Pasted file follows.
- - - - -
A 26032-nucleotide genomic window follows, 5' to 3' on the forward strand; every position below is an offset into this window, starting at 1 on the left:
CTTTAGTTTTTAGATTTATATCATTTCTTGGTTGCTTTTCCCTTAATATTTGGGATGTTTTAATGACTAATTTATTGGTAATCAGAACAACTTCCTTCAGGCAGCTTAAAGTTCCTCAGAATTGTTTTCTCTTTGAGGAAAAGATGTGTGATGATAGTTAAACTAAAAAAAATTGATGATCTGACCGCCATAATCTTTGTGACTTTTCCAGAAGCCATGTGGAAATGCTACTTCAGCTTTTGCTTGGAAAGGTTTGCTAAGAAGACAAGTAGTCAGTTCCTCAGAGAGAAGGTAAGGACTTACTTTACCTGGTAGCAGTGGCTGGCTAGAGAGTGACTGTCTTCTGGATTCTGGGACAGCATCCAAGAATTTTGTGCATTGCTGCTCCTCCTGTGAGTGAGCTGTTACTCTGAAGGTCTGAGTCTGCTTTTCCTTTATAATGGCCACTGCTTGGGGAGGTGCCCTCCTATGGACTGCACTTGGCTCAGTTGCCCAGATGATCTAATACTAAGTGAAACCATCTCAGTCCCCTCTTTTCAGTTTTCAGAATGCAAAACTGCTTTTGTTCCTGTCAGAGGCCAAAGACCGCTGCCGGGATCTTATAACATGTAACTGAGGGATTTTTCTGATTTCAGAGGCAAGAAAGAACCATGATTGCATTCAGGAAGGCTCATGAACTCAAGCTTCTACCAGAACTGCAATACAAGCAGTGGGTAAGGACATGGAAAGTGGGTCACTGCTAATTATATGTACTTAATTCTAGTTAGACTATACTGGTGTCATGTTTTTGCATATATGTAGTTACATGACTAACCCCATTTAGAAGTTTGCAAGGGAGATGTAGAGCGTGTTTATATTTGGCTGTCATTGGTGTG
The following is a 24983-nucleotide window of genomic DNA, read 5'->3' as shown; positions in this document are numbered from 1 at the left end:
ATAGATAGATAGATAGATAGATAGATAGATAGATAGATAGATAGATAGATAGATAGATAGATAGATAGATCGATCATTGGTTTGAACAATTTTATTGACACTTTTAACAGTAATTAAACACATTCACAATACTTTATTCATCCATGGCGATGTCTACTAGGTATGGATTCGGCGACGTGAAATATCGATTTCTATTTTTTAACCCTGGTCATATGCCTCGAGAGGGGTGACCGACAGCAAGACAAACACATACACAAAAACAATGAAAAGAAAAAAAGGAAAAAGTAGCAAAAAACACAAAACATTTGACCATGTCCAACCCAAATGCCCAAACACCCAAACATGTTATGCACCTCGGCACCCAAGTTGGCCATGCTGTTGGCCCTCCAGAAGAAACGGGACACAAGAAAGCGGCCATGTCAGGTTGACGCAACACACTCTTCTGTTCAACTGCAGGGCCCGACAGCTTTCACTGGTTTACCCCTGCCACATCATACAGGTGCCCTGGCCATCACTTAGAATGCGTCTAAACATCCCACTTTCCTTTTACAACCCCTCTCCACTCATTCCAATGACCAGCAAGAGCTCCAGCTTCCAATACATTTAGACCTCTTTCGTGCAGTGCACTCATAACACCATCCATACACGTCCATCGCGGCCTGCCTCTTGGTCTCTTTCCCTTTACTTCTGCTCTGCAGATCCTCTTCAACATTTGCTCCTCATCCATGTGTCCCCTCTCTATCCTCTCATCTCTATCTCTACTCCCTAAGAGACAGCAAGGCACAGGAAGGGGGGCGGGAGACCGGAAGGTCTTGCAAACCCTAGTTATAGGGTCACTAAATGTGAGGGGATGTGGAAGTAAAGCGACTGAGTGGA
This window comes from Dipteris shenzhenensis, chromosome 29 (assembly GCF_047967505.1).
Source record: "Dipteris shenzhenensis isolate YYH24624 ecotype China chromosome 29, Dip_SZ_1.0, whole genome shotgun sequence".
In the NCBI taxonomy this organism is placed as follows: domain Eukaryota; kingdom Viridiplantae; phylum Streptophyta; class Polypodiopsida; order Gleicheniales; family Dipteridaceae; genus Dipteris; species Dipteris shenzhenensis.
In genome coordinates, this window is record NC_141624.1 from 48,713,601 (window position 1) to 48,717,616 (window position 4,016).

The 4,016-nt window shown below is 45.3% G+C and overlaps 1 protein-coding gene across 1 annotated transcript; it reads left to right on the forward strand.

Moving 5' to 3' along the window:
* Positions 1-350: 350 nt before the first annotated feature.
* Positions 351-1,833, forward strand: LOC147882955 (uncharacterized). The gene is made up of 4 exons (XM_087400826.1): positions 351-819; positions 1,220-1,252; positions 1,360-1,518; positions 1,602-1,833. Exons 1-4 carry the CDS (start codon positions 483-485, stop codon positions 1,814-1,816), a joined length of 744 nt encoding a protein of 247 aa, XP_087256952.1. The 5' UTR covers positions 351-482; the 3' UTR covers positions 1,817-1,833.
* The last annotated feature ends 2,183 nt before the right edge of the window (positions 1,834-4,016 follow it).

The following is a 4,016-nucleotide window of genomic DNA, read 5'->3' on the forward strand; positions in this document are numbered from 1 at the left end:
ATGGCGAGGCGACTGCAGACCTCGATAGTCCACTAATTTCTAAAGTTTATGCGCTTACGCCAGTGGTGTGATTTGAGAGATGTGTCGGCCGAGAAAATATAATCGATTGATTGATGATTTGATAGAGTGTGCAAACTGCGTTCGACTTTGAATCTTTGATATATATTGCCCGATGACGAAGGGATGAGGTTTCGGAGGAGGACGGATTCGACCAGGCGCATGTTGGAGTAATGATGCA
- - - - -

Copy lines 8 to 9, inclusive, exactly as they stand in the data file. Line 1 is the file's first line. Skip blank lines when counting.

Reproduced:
In genome coordinates, this window is record NC_141624.1 from 48,713,601 (window position 1) to 48,717,616 (window position 4,016).

The 4,016-nt window shown below is 45.3% G+C and overlaps 1 protein-coding gene across 1 annotated transcript; it reads left to right on the forward strand.